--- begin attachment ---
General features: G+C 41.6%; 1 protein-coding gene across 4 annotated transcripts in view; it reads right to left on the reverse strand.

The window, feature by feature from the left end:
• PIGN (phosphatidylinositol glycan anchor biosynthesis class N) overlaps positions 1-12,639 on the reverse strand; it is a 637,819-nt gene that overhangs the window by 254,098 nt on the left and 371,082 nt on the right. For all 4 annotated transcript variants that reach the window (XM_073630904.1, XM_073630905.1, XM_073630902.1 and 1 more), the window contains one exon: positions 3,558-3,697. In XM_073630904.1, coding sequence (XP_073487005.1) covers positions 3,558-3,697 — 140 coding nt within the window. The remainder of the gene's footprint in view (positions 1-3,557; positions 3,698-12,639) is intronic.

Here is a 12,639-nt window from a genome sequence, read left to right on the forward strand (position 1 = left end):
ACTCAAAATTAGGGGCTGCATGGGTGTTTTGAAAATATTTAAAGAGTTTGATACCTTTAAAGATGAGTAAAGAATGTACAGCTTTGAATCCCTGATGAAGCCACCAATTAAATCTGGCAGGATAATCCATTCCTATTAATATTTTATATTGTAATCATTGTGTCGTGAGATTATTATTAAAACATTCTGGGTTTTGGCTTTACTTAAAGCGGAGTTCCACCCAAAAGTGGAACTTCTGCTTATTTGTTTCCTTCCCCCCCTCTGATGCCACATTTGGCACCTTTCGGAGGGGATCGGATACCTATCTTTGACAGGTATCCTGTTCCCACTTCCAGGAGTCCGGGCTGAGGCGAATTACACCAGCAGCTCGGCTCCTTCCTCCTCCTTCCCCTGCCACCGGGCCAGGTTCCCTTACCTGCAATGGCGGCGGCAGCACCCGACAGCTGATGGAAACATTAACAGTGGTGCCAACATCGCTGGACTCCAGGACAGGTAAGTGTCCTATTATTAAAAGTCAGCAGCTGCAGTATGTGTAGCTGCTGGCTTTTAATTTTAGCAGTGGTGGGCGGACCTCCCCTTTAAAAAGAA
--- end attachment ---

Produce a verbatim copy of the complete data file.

General features: G+C 41.6%; 1 protein-coding gene across 4 annotated transcripts in view; it reads right to left on the reverse strand.

The window, feature by feature from the left end:
• PIGN (phosphatidylinositol glycan anchor biosynthesis class N) overlaps positions 1-12,639 on the reverse strand; it is a 637,819-nt gene that overhangs the window by 254,098 nt on the left and 371,082 nt on the right. For all 4 annotated transcript variants that reach the window (XM_073630904.1, XM_073630905.1, XM_073630902.1 and 1 more), the window contains one exon: positions 3,558-3,697. In XM_073630904.1, coding sequence (XP_073487005.1) covers positions 3,558-3,697 — 140 coding nt within the window. The remainder of the gene's footprint in view (positions 1-3,557; positions 3,698-12,639) is intronic.

Here is a 12,639-nt window from a genome sequence, read left to right on the forward strand (position 1 = left end):
ACTCAAAATTAGGGGCTGCATGGGTGTTTTGAAAATATTTAAAGAGTTTGATACCTTTAAAGATGAGTAAAGAATGTACAGCTTTGAATCCCTGATGAAGCCACCAATTAAATCTGGCAGGATAATCCATTCCTATTAATATTTTATATTGTAATCATTGTGTCGTGAGATTATTATTAAAACATTCTGGGTTTTGGCTTTACTTAAAGCGGAGTTCCACCCAAAAGTGGAACTTCTGCTTATTTGTTTCCTTCCCCCCCTCTGATGCCACATTTGGCACCTTTCGGAGGGGATCGGATACCTATCTTTGACAGGTATCCTGTTCCCACTTCCAGGAGTCCGGGCTGAGGCGAATTACACCAGCAGCTCGGCTCCTTCCTCCTCCTTCCCCTGCCACCGGGCCAGGTTCCCTTACCTGCAATGGCGGCGGCAGCACCCGACAGCTGATGGAAACATTAACAGTGGTGCCAACATCGCTGGACTCCAGGACAGGTAAGTGTCCTATTATTAAAAGTCAGCAGCTGCAGTATGTGTAGCTGCTGGCTTTTAATTTTAGCAGTGGTGGGCGGACCTCCCCTTTAAAAAGAA